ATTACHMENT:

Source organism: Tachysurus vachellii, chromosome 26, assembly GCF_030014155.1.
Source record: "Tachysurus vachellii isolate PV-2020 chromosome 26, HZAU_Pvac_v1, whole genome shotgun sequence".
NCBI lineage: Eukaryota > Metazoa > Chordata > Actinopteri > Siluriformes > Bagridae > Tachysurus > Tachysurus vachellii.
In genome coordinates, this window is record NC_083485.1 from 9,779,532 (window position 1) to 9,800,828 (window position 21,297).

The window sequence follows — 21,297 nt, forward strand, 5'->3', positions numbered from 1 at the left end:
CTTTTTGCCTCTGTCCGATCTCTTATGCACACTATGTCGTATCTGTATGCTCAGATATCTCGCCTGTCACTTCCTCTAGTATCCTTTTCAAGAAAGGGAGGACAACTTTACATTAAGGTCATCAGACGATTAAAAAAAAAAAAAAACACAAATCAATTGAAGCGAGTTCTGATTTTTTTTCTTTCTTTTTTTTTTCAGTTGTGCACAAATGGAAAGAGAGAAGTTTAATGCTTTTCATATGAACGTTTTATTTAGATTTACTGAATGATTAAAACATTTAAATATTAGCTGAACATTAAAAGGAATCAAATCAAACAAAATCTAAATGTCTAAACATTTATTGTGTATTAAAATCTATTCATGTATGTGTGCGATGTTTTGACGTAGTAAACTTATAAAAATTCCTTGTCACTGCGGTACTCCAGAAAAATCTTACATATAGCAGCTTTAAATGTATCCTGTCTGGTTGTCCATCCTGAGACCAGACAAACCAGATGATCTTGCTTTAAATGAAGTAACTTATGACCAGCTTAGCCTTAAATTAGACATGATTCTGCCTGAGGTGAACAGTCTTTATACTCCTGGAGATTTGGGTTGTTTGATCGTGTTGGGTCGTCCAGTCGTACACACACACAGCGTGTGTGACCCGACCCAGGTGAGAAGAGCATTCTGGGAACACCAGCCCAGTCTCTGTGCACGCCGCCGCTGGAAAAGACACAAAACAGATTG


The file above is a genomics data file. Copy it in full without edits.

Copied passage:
Source organism: Tachysurus vachellii, chromosome 26, assembly GCF_030014155.1.
Source record: "Tachysurus vachellii isolate PV-2020 chromosome 26, HZAU_Pvac_v1, whole genome shotgun sequence".
NCBI lineage: Eukaryota > Metazoa > Chordata > Actinopteri > Siluriformes > Bagridae > Tachysurus > Tachysurus vachellii.
In genome coordinates, this window is record NC_083485.1 from 9,779,532 (window position 1) to 9,800,828 (window position 21,297).

The window sequence follows — 21,297 nt, forward strand, 5'->3', positions numbered from 1 at the left end:
CTTTTTGCCTCTGTCCGATCTCTTATGCACACTATGTCGTATCTGTATGCTCAGATATCTCGCCTGTCACTTCCTCTAGTATCCTTTTCAAGAAAGGGAGGACAACTTTACATTAAGGTCATCAGACGATTAAAAAAAAAAAAAAACACAAATCAATTGAAGCGAGTTCTGATTTTTTTTCTTTCTTTTTTTTTTCAGTTGTGCACAAATGGAAAGAGAGAAGTTTAATGCTTTTCATATGAACGTTTTATTTAGATTTACTGAATGATTAAAACATTTAAATATTAGCTGAACATTAAAAGGAATCAAATCAAACAAAATCTAAATGTCTAAACATTTATTGTGTATTAAAATCTATTCATGTATGTGTGCGATGTTTTGACGTAGTAAACTTATAAAAATTCCTTGTCACTGCGGTACTCCAGAAAAATCTTACATATAGCAGCTTTAAATGTATCCTGTCTGGTTGTCCATCCTGAGACCAGACAAACCAGATGATCTTGCTTTAAATGAAGTAACTTATGACCAGCTTAGCCTTAAATTAGACATGATTCTGCCTGAGGTGAACAGTCTTTATACTCCTGGAGATTTGGGTTGTTTGATCGTGTTGGGTCGTCCAGTCGTACACACACACAGCGTGTGTGACCCGACCCAGGTGAGAAGAGCATTCTGGGAACACCAGCCCAGTCTCTGTGCACGCCGCCGCTGGAAAAGACACAAAACAGATTG